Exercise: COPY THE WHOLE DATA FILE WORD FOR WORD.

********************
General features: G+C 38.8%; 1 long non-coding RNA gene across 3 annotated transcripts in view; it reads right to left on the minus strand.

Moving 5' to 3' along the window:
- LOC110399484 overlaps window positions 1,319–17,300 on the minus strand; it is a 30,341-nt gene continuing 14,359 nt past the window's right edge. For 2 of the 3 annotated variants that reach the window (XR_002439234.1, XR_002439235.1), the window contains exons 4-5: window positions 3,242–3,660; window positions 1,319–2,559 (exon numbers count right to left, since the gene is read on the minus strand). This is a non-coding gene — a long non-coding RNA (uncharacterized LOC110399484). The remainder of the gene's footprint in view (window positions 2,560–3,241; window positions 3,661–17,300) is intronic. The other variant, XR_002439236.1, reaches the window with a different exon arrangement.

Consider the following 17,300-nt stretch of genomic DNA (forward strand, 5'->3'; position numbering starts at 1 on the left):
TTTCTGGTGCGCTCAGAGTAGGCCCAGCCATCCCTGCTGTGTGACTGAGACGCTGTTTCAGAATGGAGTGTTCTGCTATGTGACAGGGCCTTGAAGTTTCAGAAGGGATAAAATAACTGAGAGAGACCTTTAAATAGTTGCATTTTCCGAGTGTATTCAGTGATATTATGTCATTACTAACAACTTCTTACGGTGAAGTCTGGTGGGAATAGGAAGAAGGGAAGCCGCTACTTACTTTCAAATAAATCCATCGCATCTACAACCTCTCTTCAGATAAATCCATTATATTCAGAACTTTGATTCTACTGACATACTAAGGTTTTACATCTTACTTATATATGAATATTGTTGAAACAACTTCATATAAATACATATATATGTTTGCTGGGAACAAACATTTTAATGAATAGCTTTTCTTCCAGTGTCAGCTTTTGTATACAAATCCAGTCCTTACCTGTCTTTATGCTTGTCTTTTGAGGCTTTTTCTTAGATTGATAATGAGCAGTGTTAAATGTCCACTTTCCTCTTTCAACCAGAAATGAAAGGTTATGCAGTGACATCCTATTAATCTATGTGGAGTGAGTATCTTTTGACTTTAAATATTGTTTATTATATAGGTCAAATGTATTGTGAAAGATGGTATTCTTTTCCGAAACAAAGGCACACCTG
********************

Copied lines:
General features: G+C 38.8%; 1 long non-coding RNA gene across 3 annotated transcripts in view; it reads right to left on the minus strand.

Moving 5' to 3' along the window:
- LOC110399484 overlaps window positions 1,319–17,300 on the minus strand; it is a 30,341-nt gene continuing 14,359 nt past the window's right edge. For 2 of the 3 annotated variants that reach the window (XR_002439234.1, XR_002439235.1), the window contains exons 4-5: window positions 3,242–3,660; window positions 1,319–2,559 (exon numbers count right to left, since the gene is read on the minus strand). This is a non-coding gene — a long non-coding RNA (uncharacterized LOC110399484). The remainder of the gene's footprint in view (window positions 2,560–3,241; window positions 3,661–17,300) is intronic. The other variant, XR_002439236.1, reaches the window with a different exon arrangement.

Consider the following 17,300-nt stretch of genomic DNA (forward strand, 5'->3'; position numbering starts at 1 on the left):
TTTCTGGTGCGCTCAGAGTAGGCCCAGCCATCCCTGCTGTGTGACTGAGACGCTGTTTCAGAATGGAGTGTTCTGCTATGTGACAGGGCCTTGAAGTTTCAGAAGGGATAAAATAACTGAGAGAGACCTTTAAATAGTTGCATTTTCCGAGTGTATTCAGTGATATTATGTCATTACTAACAACTTCTTACGGTGAAGTCTGGTGGGAATAGGAAGAAGGGAAGCCGCTACTTACTTTCAAATAAATCCATCGCATCTACAACCTCTCTTCAGATAAATCCATTATATTCAGAACTTTGATTCTACTGACATACTAAGGTTTTACATCTTACTTATATATGAATATTGTTGAAACAACTTCATATAAATACATATATATGTTTGCTGGGAACAAACATTTTAATGAATAGCTTTTCTTCCAGTGTCAGCTTTTGTATACAAATCCAGTCCTTACCTGTCTTTATGCTTGTCTTTTGAGGCTTTTTCTTAGATTGATAATGAGCAGTGTTAAATGTCCACTTTCCTCTTTCAACCAGAAATGAAAGGTTATGCAGTGACATCCTATTAATCTATGTGGAGTGAGTATCTTTTGACTTTAAATATTGTTTATTATATAGGTCAAATGTATTGTGAAAGATGGTATTCTTTTCCGAAACAAAGGCACACCTG